Notice 88-59, 1988-1 C.B. 546, announced that, in determining the quarterly interest rates to be used for overpayments and underpayments of tax under section 6621, the Internal Revenue Service will use the federal short-term rate based on daily compounding because that rate is most consistent with section 6621 which, pursuant to section 6622, is subject to daily compounding.

Interest factors for daily compound interest for annual rates of 0.5 percent are published in Appendix A of Revenue Ruling 2011-32. Interest factors for daily compound interest for annual rates of 2 percent, 3 percent and 5 percent are published in Tables 7, 9, 11, and 15 of Rev. Proc. 95-17, 1995-1 C.B. 561, 563, 565, and 569.

Tax Lawyers St Paul: Tax Filing Deadline Extended to April 18, 2011

On January 4, 2011, IRS extended the tax filing and tax payment deadline for individual taxpayers until April 18, 2011.  The extension is made due to the Emancipation Day, a holiday observed in the District of Columbia, which falls this year on Friday, April 15, 2011.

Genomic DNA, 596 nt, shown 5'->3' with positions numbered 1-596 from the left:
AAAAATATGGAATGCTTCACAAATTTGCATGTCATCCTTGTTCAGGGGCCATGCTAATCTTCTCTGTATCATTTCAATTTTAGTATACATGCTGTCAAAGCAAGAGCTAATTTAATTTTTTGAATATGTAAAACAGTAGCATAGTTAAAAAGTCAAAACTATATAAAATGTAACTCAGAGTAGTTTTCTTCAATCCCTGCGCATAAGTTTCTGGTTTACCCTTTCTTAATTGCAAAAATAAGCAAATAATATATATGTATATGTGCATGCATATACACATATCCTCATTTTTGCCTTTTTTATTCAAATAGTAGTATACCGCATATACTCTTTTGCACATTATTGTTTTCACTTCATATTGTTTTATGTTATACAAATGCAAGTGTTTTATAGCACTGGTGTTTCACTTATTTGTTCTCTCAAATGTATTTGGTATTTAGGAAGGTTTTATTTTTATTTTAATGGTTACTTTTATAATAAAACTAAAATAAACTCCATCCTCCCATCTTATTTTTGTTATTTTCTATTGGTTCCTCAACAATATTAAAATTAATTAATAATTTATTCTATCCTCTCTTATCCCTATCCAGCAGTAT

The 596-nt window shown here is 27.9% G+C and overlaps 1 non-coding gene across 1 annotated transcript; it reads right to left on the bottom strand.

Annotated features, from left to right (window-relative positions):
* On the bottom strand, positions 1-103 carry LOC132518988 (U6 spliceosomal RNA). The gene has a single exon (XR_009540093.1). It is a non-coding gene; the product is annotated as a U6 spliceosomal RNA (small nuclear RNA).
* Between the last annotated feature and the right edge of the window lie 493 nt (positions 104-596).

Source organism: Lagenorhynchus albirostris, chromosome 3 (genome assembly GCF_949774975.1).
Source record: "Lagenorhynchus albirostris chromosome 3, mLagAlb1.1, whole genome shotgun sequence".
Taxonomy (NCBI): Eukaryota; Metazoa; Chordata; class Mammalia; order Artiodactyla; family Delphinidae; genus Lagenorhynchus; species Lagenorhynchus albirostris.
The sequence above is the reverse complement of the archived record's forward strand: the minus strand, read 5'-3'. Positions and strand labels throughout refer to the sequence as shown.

Taxpayers who request an extension will have until October 17, 2011, to file their 2010 tax returns.

This year, the IRS expects to receive more than 140 million individual tax returns this year, with most of those being filed by the April 18 deadline.

The IRS also cautioned taxpayers with foreign accounts to properly report income from these accounts and file the appropriate forms on time to avoid stiff penalties. IRS Commissioner Doug Shulman stated earlier that the IRS “will continue to focus on offshore tax compliance and people with offshore accounts need to pay taxes on income from those accounts.”

Sherayzen Law Office is an experienced tax law firm that has helped numerous clients in Minnesota and across the United States to bring their affairs, including proper reporting of foreign financial accounts, into full compliance with the U.S. tax laws.

Contact Sherayzen Law Office NOW to discuss your case with an experienced St Paul tax lawyer!

Tax Attorney St Paul | Who Must Wait to File 2010 Tax Return